Jan van Huysum (15 April 1682 – 8 February 1749)

Still Life

BAL5338 Still Life by Huysum, Jan van (1682-1749); Alexander Gallery, London, UK; Dutch, out of copyright

Another cornucopia display of floral glory.


Like the earlier market still life this  has a background… in fact almost a quarter of it could be a landscape painting. But they are both definitely an arrangement of objects – the living birds don’t look alive… the look like arranged objects!

This was popular in the second half of the seventeenth-century and showed the owner lived an aristocratic country life.

Jan Weenix (between 1640/1649 – 19 September 1719 (buried))


Interesting in that there appears to be both an animal still life and a ‘flower’ still life in one painting.

The tranquil swan on the water strikes me as ironic as do the mill chimneys in the background – but that’s probably just a modern sensibility.

It seems a strange mixture of dead birds, human objects and an overturned vase of flowers. And to say it’s outside no insects – which makes the butterflies on the flowers inside even more symbolic.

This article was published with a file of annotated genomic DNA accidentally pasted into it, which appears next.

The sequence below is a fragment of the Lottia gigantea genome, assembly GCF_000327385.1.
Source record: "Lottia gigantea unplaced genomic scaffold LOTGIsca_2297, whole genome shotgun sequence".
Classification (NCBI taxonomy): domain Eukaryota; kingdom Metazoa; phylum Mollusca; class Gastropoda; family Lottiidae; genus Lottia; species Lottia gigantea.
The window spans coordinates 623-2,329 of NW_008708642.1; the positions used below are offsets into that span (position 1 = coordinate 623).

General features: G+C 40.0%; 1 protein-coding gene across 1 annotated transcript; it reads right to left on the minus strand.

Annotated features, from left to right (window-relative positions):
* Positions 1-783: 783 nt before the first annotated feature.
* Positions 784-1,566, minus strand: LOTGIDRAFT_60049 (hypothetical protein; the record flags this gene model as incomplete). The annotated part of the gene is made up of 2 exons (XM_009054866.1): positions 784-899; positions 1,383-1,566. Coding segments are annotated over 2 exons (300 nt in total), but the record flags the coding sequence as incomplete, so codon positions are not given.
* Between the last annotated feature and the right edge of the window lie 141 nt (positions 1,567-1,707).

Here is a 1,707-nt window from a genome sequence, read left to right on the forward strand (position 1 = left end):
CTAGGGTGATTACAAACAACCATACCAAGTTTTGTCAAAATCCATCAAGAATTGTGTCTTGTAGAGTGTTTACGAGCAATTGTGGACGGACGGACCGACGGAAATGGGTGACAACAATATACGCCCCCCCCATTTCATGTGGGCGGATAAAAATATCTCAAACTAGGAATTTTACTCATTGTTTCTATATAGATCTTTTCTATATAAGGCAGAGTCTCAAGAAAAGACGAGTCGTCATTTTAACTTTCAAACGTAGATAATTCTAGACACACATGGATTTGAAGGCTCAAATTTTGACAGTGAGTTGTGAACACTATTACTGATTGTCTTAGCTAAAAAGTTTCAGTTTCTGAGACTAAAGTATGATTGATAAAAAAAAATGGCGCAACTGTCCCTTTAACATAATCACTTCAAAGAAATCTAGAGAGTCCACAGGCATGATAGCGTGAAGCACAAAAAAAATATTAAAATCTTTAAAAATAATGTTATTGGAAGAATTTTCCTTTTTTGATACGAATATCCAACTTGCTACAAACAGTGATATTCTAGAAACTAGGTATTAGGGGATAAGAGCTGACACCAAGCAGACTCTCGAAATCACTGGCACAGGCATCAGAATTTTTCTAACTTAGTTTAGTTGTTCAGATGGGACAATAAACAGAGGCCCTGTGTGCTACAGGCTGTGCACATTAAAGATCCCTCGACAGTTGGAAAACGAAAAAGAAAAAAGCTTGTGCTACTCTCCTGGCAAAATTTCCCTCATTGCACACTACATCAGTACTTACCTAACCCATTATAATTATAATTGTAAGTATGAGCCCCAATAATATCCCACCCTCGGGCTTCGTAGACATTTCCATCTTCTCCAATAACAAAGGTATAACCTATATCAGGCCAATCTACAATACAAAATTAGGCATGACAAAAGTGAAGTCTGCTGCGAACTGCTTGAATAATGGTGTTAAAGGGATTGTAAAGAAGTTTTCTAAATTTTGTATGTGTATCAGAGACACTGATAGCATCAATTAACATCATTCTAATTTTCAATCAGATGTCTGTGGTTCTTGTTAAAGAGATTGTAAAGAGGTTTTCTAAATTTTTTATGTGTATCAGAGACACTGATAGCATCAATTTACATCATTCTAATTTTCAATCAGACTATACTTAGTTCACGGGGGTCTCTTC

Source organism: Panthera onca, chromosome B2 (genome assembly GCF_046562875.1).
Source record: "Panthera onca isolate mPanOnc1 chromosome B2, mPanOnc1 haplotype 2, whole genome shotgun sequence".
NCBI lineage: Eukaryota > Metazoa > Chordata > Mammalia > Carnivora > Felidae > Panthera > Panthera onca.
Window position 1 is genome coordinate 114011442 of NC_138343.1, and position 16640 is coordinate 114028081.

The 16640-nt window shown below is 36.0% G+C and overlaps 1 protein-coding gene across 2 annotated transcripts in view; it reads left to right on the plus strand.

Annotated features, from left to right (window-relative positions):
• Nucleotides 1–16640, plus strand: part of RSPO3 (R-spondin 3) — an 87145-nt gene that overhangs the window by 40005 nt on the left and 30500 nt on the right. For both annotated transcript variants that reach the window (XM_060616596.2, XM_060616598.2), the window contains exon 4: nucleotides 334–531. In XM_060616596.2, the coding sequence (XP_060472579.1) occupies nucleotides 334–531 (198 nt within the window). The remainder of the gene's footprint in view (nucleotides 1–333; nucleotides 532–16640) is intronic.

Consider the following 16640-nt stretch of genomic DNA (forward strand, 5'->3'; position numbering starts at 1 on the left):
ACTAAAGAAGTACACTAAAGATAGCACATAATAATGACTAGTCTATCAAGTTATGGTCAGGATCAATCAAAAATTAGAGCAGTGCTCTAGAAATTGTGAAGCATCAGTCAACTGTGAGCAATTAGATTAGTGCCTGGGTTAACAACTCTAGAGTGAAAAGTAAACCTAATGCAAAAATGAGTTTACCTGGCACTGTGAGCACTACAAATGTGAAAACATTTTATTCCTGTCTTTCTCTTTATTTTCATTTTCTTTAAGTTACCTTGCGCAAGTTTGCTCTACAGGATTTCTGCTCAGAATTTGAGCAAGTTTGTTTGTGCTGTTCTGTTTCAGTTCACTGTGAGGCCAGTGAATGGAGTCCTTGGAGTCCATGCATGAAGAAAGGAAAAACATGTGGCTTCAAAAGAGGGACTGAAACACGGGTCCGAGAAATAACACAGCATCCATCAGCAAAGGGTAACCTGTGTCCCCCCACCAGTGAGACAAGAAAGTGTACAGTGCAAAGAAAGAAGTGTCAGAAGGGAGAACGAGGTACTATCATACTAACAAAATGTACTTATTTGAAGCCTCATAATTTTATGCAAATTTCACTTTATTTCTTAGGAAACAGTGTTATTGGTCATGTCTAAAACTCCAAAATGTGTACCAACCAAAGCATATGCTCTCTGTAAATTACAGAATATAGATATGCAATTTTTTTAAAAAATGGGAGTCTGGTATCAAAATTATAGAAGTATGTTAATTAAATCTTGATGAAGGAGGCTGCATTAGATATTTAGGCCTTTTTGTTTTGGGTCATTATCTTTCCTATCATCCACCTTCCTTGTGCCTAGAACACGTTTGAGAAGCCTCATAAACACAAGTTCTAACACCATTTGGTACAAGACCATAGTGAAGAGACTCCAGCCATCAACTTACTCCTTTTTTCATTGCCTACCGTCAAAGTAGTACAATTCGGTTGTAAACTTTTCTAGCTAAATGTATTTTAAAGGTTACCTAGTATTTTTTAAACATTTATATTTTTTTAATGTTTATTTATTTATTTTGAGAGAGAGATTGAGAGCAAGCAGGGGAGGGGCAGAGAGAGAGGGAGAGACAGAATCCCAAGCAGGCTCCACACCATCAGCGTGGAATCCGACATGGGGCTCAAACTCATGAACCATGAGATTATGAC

Melchior d’Hondecoeter (c. 1636 – 3 April 1695)

A Pelican and other Birds near a Pool, Known as ‘The Floating Feather’, c.1680 (oil on canvas)

XOS2909699 A Pelican and other Birds near a Pool, Known as ‘The Floating Feather’, c.1680 (oil on canvas) by Hondecoeter, Melchior de (1636-95); 159 ×144 cm; Rijksmuseum, Amsterdam, The Netherlands; ( Commissioned by William and Mary for Het Loo Palace, Apeldoorn.); Dutch, out of copyright

Again an ‘assemblage’ of objects in the foreground (this time birds)… which all look stuffed?! even though they are set in ‘natural’ poses in the puddle. Like the early flower paintings they seem to be a collection of rare and expensive specimens.


Several things have struck me researching these Dutch painters.

Individual painters regularly crossed boundaries between the different still life subjects, especially Vanitas and flowers. And generally there was a lot of hybridisation with elements of one still life (such as flower painting) taking on symbols from another type of still life (like a butterfly in flower painting). This suggests there were basic principles (aesthetics) in the arranging of objects and painting of surfaces that could be applied to different subjects.